A Longitudinal Study of Migration Propensities for Mixed Ethnic Unions in England and Wales
Most studies investigating residential segregation of ethnic minorities ignore the fact that the majority of adults live in couples. In recent years there has been a growth in the number of mixed ethnic unions that involve a minority member and a white member. To our knowledge, hardly any research has been undertaken to explicitly examine whether the ethnic mix within households has an impact on the residential choices of households in terms of the ethnic mix of destination neighbourhoods. Our study addresses this research gap and examines the tendencies of migration among mixed ethnic unions in comparison with their co-ethnic peers. We used data from the Longitudinal Study for England and Wales. Our statistical analysis supports the spatial assimilation theory: ethnic minorities move towards less deprived areas and to a lesser extent also towards less ethnically concentrated areas. However, the types of destination neighbourhood of minority people living in mixed ethnic unions varied greatly with the ethnicity of the ethnic minority partner.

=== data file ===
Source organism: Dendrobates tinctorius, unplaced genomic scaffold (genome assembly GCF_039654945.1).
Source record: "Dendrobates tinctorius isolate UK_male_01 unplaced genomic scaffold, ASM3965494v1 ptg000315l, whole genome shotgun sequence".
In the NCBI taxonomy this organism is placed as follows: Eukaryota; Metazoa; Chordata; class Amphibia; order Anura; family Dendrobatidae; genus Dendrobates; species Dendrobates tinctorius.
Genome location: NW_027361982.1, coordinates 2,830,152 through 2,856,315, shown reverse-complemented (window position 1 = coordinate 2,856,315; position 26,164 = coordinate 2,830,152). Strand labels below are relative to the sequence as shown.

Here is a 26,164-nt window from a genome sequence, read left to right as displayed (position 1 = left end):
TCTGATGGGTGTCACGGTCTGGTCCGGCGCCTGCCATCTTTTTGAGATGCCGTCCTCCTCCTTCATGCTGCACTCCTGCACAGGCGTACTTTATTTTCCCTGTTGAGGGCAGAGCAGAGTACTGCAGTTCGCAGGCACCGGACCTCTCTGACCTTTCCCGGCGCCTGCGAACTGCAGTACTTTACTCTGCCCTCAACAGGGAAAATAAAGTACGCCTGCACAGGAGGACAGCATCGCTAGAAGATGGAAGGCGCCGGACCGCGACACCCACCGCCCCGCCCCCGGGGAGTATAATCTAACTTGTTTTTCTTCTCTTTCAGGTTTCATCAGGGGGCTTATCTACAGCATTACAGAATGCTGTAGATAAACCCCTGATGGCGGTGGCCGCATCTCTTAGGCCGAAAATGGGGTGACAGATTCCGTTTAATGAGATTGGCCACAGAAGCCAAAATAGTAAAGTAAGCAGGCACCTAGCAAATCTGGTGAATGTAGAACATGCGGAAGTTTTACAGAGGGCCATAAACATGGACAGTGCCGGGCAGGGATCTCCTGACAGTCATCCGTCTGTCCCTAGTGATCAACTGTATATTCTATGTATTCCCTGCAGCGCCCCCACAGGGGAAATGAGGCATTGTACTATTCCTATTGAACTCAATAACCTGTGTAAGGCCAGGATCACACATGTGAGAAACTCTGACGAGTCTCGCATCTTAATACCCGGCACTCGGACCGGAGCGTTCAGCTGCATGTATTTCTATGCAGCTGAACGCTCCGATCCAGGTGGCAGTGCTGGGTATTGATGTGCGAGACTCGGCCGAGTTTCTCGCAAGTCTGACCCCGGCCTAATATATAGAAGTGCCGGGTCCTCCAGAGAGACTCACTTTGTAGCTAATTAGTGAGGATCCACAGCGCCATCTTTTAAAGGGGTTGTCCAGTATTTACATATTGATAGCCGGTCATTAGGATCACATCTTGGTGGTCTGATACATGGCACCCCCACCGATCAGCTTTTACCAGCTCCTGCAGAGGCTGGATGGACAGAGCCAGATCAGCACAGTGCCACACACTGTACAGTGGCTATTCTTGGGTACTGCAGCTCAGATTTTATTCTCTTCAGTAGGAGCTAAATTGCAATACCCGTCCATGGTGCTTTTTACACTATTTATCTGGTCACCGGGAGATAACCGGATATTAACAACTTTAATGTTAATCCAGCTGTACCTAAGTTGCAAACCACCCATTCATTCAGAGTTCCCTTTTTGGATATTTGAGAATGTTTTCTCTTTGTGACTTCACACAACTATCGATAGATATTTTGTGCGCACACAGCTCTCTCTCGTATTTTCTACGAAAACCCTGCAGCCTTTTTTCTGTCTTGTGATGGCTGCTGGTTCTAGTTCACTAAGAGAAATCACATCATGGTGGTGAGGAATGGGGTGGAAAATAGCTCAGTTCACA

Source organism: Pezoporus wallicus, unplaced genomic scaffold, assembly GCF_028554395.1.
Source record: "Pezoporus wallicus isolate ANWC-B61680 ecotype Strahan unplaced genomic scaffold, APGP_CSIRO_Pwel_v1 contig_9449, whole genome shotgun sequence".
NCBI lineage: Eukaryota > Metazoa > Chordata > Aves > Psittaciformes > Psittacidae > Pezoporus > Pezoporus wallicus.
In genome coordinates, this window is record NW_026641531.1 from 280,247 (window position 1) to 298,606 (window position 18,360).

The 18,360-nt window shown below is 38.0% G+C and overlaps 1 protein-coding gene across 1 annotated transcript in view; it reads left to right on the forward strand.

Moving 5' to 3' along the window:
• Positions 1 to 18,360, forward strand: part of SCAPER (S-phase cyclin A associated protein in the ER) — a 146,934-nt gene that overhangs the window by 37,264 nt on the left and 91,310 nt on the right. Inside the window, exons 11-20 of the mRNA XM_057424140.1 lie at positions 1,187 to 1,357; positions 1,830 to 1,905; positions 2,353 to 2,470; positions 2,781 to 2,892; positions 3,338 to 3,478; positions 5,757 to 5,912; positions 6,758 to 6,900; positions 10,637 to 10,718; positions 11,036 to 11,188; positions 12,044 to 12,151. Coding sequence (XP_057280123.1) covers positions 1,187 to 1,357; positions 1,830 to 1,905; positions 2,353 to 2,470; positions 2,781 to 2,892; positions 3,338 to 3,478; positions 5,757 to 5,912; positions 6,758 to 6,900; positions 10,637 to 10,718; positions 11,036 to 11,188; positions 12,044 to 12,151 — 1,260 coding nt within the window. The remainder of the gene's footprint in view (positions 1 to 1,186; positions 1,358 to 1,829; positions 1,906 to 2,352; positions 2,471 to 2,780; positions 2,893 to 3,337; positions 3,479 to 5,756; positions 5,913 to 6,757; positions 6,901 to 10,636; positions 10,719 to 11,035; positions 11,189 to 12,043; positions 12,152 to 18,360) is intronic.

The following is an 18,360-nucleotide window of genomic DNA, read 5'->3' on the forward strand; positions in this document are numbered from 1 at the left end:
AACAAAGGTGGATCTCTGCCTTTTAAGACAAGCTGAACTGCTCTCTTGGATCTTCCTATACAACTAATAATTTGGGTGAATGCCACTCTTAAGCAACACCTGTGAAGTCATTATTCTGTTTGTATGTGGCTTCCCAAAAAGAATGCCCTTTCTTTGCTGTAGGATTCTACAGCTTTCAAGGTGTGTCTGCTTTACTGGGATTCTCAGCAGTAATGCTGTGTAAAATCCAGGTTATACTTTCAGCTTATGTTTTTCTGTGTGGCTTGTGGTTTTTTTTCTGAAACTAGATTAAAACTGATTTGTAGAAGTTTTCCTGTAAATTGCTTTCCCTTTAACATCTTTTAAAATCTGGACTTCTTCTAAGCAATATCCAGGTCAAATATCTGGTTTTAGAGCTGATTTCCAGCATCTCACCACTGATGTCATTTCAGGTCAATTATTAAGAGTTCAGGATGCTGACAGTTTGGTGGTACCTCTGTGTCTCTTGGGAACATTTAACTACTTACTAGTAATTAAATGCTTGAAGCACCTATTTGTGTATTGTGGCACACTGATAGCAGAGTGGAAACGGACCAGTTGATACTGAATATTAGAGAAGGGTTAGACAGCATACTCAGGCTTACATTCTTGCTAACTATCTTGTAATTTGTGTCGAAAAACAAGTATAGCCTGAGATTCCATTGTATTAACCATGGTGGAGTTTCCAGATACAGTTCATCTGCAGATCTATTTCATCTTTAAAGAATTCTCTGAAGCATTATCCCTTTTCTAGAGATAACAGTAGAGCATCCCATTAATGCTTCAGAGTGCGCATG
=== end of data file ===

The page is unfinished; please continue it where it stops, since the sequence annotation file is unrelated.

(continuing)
|Date of creation:||Feb 2012|
|Date of revision:|
|Publication status:||published as: 'A longitudinal study of migration propensities for mixed ethnic unions in England and Wales' in: [Journal of Ethnic and Migration Studies] , 2014, 40 (3), 384-403|
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International Journal of Manpower,
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- Simon Burgess & Ruth Lupton & Deborah Wilson, 2004. "Parallel lives? Ethnic segregation in the playground and the neighbourhood," The Centre for Market and Public Organisation 04/094, Department of Economics, University of Bristol, UK.
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